How does a change in the federal fund rate influence the rate of return of corporate bonds?
Banks are required to maintain a specific percentage of the amount that they can lend with themselves in liquid assets. This is done to ensure that if the lenders to the bank want to withdraw their funds an adequate amount of money is available with the banks and they do not default.
To manage the assets available, banks which have reserves in excess of the amount required, lend funds to other banks that may have a deficit. The rate at which this is done is fixed by the federal reserve. If the fed fund rate is high, banks have to pay a higher interest when they borrow funds from other banks. This reduces the amount that they can lend and increases the interest rate at which they do the same. If the rate of interest at which funds are being lent is increased there is a simultaneous increase in the rate of interest that banks have to pay to people that have deposits with them.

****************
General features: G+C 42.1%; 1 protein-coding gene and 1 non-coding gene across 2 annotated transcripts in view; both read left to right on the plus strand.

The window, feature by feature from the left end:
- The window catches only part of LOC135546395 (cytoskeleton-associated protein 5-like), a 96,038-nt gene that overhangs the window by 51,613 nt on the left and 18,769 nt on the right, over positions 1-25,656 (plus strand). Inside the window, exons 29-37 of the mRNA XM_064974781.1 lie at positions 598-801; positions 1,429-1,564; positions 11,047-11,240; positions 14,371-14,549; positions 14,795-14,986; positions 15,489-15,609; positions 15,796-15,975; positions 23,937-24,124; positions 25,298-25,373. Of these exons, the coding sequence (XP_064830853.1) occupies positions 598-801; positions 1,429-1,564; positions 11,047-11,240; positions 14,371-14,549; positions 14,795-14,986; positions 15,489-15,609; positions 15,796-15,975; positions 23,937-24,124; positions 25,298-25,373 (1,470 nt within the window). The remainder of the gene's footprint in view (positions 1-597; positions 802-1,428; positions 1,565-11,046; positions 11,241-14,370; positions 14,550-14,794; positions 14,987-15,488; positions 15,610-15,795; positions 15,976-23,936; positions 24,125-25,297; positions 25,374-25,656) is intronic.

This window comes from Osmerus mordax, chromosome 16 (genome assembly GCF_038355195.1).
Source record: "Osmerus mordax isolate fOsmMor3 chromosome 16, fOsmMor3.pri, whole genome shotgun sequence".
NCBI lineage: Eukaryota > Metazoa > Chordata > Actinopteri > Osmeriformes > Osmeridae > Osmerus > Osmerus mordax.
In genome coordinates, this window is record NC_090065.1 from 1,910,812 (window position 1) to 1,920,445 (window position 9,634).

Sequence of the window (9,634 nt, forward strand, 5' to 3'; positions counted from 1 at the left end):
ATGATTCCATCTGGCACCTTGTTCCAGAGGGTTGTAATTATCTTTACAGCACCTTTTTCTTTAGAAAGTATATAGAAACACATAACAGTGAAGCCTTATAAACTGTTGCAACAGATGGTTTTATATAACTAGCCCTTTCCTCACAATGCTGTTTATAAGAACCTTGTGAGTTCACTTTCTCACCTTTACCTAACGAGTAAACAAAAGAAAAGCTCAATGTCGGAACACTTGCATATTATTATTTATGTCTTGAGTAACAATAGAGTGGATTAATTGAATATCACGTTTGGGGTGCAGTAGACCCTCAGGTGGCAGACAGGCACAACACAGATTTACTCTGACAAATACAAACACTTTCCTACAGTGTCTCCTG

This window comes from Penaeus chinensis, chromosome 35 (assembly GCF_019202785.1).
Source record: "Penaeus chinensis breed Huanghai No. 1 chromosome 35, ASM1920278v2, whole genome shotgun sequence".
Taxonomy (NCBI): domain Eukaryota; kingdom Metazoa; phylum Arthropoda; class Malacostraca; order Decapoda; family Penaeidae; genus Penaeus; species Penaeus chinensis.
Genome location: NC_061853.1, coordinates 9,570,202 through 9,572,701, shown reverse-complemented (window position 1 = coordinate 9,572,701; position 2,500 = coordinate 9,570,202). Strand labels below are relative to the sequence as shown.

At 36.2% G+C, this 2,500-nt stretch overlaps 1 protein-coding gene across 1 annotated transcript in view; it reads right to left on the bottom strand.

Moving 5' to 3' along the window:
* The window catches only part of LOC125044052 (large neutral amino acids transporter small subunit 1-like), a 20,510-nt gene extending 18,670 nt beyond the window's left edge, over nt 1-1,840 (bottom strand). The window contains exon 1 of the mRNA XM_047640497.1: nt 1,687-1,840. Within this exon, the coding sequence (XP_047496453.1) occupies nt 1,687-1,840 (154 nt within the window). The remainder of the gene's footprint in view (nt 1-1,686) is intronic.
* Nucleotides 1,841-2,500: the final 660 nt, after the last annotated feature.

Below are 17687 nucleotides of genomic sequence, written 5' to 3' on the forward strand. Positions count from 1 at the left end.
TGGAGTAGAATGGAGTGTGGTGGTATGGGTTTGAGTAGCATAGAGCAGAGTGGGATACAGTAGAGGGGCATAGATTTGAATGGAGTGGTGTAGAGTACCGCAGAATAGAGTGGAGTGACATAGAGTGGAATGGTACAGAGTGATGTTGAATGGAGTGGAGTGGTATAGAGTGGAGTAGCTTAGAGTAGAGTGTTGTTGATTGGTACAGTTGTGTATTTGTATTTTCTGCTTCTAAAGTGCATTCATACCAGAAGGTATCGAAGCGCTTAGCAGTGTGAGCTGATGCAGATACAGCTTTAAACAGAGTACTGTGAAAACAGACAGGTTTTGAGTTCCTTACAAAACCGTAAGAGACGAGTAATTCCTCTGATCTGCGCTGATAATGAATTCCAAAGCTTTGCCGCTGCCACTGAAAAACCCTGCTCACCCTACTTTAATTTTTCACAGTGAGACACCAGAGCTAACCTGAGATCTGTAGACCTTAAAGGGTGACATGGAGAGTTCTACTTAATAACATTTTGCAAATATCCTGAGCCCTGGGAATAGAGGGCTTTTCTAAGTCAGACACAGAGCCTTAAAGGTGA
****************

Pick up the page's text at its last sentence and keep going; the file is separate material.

Corporate bonds are issued by companies and either pay a fixed interest rate every year and their face value when they are redeemed or no interest in paid but the amount at redemption is much higher that the face value.
If the fed funds rate increases, people can gain more by investing funds as deposits in banks. This decreases the price at which corporate bonds are being traded in the market as there are more sellers than buyers. This decreases the bond yield.